The town of Sedgwick, Maine, population 1,012 (according to the 2000 census), has become the first town in the United States to pass a Food Sovereignty ordinance.  In doing so, the town declared their right to produce and sell local foods of their choosing, without the oversight of State or federal regulation.  

What does this mean?  In the debate over raw milk, for example, the law opens the gate for consumer and producer to enter a purchasing agreement without interference from state or federal health regulators.  According to the Mayo Clinic, a 1987 FDA regulation required that all milk be pasteurized to kill pathogens such as salmonella and E. coli.  The Sedgwick ordinance declares that:

Producers or processors of local foods in the Town of Sedgwick are exempt from licensure and inspection provided that the transaction is only between the producer or processor and a patron when the food is sold for home consumption. This includes any producer or processor who sells his or her products at farmers’ markets or roadside stands; sells his or her products through farm-based sales directly to a patron; or delivers his or her products directly to patrons.

In short, the ordinance allows buyer and seller to enter their own agreement which overrides the regulation of government when dealing with transactions involving local foods.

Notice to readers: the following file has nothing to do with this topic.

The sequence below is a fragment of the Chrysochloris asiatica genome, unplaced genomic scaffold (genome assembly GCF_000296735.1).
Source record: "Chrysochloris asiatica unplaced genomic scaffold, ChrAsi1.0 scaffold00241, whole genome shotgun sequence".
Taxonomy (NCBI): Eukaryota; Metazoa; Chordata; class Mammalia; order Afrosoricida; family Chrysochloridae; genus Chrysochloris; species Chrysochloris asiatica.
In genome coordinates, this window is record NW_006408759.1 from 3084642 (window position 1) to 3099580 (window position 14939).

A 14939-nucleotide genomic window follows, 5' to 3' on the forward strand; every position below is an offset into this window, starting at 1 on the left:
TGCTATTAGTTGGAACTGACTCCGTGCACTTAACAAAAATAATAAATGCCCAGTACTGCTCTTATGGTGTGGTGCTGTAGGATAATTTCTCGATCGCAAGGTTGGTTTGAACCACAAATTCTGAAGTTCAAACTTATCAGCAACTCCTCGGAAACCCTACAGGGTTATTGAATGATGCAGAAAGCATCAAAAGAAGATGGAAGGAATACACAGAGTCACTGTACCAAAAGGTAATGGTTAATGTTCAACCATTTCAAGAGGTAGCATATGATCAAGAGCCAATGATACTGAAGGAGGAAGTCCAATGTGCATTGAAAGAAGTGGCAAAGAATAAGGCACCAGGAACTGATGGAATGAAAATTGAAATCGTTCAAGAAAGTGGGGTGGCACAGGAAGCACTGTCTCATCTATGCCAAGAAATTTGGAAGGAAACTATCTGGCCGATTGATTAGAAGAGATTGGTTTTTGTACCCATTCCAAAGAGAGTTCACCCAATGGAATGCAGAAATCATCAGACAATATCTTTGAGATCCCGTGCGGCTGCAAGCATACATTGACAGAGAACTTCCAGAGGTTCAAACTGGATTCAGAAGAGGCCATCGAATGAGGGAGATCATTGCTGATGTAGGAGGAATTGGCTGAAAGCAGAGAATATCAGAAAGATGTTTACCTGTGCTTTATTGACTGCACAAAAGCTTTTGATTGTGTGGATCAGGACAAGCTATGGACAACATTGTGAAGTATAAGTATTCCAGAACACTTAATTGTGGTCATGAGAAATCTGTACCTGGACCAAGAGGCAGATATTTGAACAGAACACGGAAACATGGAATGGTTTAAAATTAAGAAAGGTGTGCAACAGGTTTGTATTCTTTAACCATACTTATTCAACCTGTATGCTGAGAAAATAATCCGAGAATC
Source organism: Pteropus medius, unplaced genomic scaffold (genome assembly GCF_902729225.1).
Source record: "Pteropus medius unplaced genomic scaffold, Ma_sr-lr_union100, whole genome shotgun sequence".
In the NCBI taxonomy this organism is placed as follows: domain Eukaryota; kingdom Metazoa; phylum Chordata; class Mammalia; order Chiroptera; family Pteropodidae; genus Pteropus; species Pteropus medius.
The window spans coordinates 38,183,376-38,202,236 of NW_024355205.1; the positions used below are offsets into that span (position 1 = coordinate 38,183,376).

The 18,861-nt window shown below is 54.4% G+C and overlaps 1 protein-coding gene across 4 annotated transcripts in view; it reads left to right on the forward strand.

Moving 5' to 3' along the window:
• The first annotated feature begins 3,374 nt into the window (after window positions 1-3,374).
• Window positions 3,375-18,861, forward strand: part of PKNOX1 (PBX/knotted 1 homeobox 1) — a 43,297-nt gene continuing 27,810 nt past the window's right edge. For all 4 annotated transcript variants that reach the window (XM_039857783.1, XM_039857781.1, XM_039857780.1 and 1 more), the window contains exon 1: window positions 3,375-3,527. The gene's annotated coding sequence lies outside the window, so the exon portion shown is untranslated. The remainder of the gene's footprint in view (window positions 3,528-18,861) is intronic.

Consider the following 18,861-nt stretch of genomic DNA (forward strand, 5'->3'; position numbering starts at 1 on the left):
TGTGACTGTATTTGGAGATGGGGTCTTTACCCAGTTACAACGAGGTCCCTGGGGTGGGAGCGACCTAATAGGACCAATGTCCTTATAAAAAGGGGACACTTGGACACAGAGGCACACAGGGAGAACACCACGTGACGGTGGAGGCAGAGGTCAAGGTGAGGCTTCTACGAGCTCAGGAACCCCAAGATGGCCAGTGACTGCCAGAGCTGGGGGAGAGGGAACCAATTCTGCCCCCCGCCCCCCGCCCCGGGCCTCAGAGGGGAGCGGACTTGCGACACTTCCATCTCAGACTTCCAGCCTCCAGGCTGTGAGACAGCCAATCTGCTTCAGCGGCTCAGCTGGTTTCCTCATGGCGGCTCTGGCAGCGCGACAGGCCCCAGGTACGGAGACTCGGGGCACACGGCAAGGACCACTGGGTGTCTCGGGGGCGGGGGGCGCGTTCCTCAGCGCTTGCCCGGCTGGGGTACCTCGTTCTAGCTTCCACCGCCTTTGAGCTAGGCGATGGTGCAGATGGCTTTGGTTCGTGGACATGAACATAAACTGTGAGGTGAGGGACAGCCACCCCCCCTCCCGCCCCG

This four page ordinance, which can be read in its entirety here, is revolutionary in that it relies on the consumer to educate themselves on the risk of consuming products (such as raw milks, cheeses, meats and vegetables), and shifts the power away from regulation, which prevents people from eating food of their choosing. 

 How does the ordinance accomplish this?  It references three key documents:

  1. The United States Constitution, which declares that the government derives its power from the consent of the governed (in this case, the governed want their raw milk and local meat!)
  2. The Maine Constitution, and in particular Article I, § 2, which declares that all power of government is inherent in the people, who may alter, change or reform it if their happiness requires (again, raw milk = happy people!) and;
  3. The Maine Revised Statutes and in particular §3001 of Title 30-A which grants municipalities the right to regulate health, safety, and welfare (which will sound familiar to urban planners) and §211 of Title 7 which states “it is the policy of the State to encourage food self-sufficiency for the State.”

This is huge news, and Grown in the City will be tracking the story in various ways in the coming weeks.

Image Credit: Flickr user klorrainegraham